Exxon Mobil Corp. subsidiary XTO Energy is faced with criminal charges for allegedly dumping tens of thousands of gallons of hydraulic fracturing waste at a Marcellus Shale drilling site in 2010, according to a Pennsylvania judge’s ruling last week.
A brief history of Exxon: after the Exxon Valdez incident happened in 1989, Exxon spent over $3.8 billion to clean up the site, compensate the 11,000 residents and pay fines. However, it could well have been $4.5 billion more. The Alaskan court ordered Exxon to pay $5 billion in punitive damages in 1994. After 14 years of lawsuits and appeals, the U.S. Supreme Court ruled that Exxon only owed $507.5 million — about 12 hours of revenue for the giant oil company.
In the Pennsylvania case, following a preliminary hearing, Magisterial District Judge James G. Carn decided that all eight charges against Exxon — including violations of both the state Clean Streams Law and the Solid Waste Management Act — will be “held for court,” meaning there is enough evidence to take the fossil fuel giant to trial over felony offenses.
Pennsylvania’s Attorney General filed criminal charges back in September, claiming Exxon had removed a plug from a wastewater tank, leading to 57,000 gallons of contaminated water spilling into the soil. The Exxon subsidiary had contested the criminal charges, claiming there was “no lasting environmental impact,” and that the charges could “discourage good environmental practices” from guilty companies.
“The action tells oil and gas operators that setting up infrastructure to recycle produced water exposes them to the risk of significant legal and financial penalties should a small release occur,” Exxon said at the time.
Oh no! Poor things are going to be prosecuted for doing something illegal. Should we feel sorry for them?
Fracking, or hydraulic fracturing, is done by injecting high-pressure water and chemicals miles deep into the ground into subsurface rock, thereby “fracturing” the rock and allowing more spaces for oil and gas to come through.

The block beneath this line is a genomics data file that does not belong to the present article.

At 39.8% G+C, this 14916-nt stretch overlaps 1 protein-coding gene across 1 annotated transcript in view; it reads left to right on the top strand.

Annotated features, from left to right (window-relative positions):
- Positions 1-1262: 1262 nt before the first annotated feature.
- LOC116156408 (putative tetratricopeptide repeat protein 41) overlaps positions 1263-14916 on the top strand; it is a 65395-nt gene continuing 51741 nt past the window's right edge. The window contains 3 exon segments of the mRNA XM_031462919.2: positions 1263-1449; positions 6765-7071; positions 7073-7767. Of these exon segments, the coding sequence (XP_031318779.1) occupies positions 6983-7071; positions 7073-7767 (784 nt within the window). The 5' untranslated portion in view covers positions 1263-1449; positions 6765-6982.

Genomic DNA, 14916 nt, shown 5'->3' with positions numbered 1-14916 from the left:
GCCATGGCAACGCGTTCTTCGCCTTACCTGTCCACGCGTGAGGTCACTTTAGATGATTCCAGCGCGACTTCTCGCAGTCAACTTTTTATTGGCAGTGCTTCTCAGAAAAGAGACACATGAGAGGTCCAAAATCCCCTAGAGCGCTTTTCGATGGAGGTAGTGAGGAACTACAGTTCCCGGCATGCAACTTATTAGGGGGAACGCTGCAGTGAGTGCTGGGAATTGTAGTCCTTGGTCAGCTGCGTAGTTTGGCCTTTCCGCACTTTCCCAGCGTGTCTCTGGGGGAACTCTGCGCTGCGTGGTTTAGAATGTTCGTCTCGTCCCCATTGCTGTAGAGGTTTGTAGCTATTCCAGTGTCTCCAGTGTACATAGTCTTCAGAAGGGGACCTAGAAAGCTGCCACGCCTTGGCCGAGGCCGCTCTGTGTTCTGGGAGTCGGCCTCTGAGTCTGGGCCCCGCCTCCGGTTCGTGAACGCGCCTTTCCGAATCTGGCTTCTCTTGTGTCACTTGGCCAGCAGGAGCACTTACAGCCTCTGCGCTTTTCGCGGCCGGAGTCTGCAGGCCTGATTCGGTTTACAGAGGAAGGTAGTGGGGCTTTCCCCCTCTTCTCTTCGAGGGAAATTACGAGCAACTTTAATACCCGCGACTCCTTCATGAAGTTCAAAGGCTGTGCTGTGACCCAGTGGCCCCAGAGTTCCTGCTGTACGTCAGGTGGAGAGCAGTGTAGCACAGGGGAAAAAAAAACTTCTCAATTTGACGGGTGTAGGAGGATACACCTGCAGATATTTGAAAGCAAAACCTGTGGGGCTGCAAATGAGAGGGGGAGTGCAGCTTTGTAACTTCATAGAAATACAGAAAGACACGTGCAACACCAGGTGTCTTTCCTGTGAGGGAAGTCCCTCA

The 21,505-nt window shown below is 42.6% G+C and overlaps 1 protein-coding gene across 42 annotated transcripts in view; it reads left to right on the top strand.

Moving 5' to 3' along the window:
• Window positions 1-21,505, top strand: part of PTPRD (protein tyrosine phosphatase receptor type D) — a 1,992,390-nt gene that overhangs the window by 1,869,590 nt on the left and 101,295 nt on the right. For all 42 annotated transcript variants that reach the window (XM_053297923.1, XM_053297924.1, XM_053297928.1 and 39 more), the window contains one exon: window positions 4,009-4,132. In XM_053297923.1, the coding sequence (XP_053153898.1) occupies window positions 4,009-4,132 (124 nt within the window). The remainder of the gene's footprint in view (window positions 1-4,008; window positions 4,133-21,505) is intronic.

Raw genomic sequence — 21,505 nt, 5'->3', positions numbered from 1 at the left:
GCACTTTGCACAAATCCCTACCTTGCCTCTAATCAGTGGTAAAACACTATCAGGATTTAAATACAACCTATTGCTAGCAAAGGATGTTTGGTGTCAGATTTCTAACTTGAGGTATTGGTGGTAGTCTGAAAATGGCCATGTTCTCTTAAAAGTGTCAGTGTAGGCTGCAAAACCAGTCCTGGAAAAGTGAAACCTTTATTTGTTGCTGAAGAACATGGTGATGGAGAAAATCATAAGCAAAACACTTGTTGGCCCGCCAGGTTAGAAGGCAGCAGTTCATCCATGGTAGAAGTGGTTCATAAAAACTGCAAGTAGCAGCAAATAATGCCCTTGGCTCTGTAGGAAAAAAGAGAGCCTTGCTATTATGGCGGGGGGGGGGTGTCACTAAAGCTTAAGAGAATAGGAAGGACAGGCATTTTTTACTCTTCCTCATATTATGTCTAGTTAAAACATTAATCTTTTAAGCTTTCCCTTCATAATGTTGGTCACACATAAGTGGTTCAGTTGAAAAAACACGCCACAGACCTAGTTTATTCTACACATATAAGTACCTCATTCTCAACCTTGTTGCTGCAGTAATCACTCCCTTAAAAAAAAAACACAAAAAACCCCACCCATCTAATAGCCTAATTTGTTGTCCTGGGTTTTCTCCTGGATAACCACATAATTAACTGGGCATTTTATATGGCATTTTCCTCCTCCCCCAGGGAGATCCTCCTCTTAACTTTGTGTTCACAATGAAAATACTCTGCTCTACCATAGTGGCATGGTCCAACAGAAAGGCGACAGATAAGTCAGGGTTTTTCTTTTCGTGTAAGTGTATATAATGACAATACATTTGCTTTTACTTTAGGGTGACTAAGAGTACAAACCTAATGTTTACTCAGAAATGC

The procedure generally results in a good amount of wastewater, which is what Exxon is charged with illegally dumping. The specific chemical makeup of that wastewater is largely unknown, since public disclosure of what exactly is used in the water is mostly self-regulated by the fracking companies. How convenient!
More About Marcellus Shale
Pennsylvania’s Marcellus Shale is in a category of its own: a 600-mile underground formation brimming with natural gas. It has even caused the state to be dubbed the “Saudi Arabia” of natural gas. The Marcellus cuts across six adjacent states including Ohio, Virginia and New York, but it is the Keystone State that is throwing itself into harnessing the formation to reap a natural gas fortune.
But what is the cost of this boom to the health of people living there?
According to new research, increased amounts of methane and other stray gases have been found in drinking water near natural gas wells in Pennsylvania’s gas-rich Marcellus shale region. Concentrations of methane, for example, were sometimes found to be six times higher in drinking water located within one kilometer of drilling operations.
Updates on Fracking
The most recent study of health risks related to fracking was released in mid-December by the journal Endocrinology, which found the presence of hormone-disrupting chemicals in surface water and groundwater samples in Garfield County, Colo. — one county at the center of the U.S. fracking boom. The chemicals have been linked to infertility, birth defects and cancer.
Additionally, a July study from the Proceedings of the National Academy Sciences of USA found that the closer residents live to wells used in fracking, the more likely drinking water is contaminated, with 115 of 141 wells found to contain methane.
In November, four Colorado towns passed ballot initiatives that either banned or put moratoria on hydraulic fracturing: Broomfield, Fort Collins, Lafayette and Boulder. Broomfield’s vote was so close that its results are pending a ruling from a judge. But the activists behind the fracking bans have formed the Colorado Community Rights Network to work on an amendment to the Colorado state constitution that would appear on the ballot in November, ensuring that local governments in Colorado have the right to ban drilling.
In the City of Loveland, a fracking moratorium was kept off the ballot based on a technicality, but steps are underway to hold a special election on the proposal in 2014.
There was also good news in California. Early in 2013, the Sierra Club and the Center for Biological Diversity (CBD) won a legal challenge against proposed fracking operations in California. A federal judge ruled that federal authorities should not have leased 2,700 acres of BLM land in Monterey and Fresno counties to oil and gas drillers without considering the environmental impacts of fracking.
As they face criminal charges for their dangerous fracking operations, will Exxon be forced to cut back?
Photo: Exxon is using the fracking waste containers to hold the tar sands bitumen and water they're collecting. Credit: Tar Sands Blockade
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